Alexander, who wrote it over three years while students at
Sarah Lawrence.) Belle recently returned from Louisiana, where they were rehearsing for the film. What’s Willis like as a director? “I was actually really surprised,” she says. “He’s very passionate about the actors. He just wants to spend all the time with us, and we just talked and talked, all about developing relationships and developing the backstory. Everything felt very true to the character, which was very refreshing for me.”
Although Joan is not yet in production, Belle is also appearing in Á Deriva, a Brazilian film entirely in Portuguese, in which she plays Vincent Cassel’s mistress. “It was just an unbelievable experience,” says Belle, clearly excited. “I’ve always wanted to work in Brazil, and I’ve always wanted to work in Portuguese. It’s a very universal film and anyone who doesn’t speak Portuguese can still identify with it and know what’s going on.”
Films like this are clearly treats for Belle—dessert, perhaps, after being made to eat every last brussels sprout on her plate. And while the actress obviously enjoys talking about the films she loves, it’s hard to imagine someone as smart as she is fielding the same banal questions all day at a press junket. “It’s really all a game,” she says. “It’s part of the job, and you have to be aware of that. You can’t start acting as if you’re above it and start being sarcastic and rude to people. It’s just not worth it.” As she has never had any formal acting training, so Belle has never been trained in how to deal with the media. “That happened to my friend Rob [Pattinson],” she says. “For that whole Twilight nonsense, the studio was having them take all these classes. It was the most frustrating thing in the world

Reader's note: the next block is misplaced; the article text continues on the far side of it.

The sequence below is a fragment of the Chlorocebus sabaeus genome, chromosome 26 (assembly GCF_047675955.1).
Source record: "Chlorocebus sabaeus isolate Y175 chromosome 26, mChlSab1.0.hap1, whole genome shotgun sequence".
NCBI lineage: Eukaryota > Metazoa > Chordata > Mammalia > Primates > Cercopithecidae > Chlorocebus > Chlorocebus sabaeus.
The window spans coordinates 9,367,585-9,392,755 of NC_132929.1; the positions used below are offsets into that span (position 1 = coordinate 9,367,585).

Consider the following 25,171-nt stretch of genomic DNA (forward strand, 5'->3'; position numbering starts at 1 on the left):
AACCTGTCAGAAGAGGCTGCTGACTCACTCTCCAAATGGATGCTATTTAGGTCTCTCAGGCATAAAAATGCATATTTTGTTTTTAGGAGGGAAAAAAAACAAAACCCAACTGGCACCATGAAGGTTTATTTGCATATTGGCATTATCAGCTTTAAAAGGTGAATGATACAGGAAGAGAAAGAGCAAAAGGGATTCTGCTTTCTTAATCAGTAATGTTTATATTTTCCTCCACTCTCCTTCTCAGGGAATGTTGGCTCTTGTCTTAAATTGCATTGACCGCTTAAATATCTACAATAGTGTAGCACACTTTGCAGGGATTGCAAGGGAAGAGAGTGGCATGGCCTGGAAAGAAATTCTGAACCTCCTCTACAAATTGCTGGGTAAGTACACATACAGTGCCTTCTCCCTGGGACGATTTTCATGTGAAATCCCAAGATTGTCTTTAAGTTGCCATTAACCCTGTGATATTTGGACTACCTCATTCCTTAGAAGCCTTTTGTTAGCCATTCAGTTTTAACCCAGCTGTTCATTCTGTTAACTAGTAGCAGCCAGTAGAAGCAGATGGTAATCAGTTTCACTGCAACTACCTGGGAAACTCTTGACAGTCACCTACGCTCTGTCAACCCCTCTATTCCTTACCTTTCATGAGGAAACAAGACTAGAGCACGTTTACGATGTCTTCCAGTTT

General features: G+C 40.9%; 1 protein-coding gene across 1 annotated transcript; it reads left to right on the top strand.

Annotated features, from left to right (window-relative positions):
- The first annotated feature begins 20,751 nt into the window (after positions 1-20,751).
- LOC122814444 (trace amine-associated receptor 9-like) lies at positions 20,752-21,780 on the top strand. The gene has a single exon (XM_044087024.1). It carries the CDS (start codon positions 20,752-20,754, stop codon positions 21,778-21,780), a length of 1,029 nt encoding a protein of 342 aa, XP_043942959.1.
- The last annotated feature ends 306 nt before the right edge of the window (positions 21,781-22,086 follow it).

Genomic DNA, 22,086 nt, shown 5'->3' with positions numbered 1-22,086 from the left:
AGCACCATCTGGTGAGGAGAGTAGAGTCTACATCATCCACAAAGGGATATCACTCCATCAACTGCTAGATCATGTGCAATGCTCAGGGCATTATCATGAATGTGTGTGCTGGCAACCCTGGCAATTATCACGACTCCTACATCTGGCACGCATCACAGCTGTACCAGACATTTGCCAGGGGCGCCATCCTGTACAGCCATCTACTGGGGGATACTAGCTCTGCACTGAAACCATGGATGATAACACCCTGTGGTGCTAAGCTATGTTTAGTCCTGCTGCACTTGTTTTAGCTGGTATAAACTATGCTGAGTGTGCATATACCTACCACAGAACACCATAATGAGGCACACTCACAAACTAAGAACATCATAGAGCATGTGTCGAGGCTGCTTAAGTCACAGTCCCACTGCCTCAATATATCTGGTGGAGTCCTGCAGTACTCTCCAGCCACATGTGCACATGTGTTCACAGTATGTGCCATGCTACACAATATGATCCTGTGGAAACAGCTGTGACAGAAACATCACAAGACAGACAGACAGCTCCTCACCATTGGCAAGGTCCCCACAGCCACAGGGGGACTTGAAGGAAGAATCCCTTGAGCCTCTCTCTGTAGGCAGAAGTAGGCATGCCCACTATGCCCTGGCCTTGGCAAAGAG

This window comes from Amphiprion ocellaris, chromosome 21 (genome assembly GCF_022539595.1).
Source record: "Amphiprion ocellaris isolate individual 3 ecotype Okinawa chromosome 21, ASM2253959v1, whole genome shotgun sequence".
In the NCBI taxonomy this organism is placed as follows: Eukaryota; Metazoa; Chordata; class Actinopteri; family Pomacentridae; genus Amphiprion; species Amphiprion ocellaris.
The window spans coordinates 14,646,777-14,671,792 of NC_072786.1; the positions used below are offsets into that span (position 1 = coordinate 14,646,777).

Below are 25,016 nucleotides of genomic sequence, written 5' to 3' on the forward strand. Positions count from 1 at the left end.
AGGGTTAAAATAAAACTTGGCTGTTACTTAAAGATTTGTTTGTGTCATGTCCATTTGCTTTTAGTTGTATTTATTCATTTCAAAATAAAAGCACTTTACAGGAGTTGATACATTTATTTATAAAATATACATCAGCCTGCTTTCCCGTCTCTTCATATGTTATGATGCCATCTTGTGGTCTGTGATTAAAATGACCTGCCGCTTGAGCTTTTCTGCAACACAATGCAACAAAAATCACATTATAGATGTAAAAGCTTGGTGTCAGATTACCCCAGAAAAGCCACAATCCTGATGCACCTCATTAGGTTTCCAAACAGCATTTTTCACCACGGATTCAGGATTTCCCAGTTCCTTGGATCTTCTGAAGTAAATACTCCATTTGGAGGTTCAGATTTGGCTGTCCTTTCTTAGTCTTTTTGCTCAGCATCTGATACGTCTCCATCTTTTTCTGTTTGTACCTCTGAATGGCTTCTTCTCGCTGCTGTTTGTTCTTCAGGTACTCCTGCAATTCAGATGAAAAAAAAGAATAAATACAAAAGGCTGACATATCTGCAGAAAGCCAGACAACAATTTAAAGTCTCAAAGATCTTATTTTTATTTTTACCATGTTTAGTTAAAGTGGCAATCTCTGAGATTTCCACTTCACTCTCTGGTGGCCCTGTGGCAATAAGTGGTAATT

because they want you to speak like someone else, not yourself. It’s so silly. And I would be frustrated, too. I couldn’t answer questions any other way than how I would answer them.”
Unlike Pattinson’s, Belle’s career has been a slow and steady one. Although she’s doing well, she’s not exactly famous yet. “Thankfully, it’s nice because things have been very gradual for me,” she says. “Using Rob as an example—it’s been so sudden because Twilight is such a huge phenomenon. I can’t even fathom what that must be like. I don’t think anybody can handle that gracefully unless you are the most secure person on the planet and you have the most incredible family supporting you. I’ve been able to live a really anonymous and somewhat normal life. I have a really strong base at home with my friends and family. I’m older now, I know who I am. I’m not still figuring myself out—I’m past that stage. It’s nice that things are starting to happen for me now that I’m more of an adult and that I’ve lived my life. I’ve grown up and I can handle things.”
As we slowly make our way back down the hill to the cars, Belle continues, “I think that’s why it’s really worked out with my mom,” she says. “She can see things in a kind of business sense that sometimes I can’t, until she shows me. And sometimes I see things on a more creative level that she doesn’t see, so we meet halfway. It’s always worked out, and we’ve always come to the same conclusion, even if we haven’t talked about it. She’s looking out for my best interests: She knows I want to try different things. I don’t want to just do independents. I don’t want to just do big movies. I want to do a musical one day; I’d love to do a comedy. I’m young and I’m still forming my career; I’m able to make choices and show people I can do lots of different things. Now is the prime opportunity to do that.”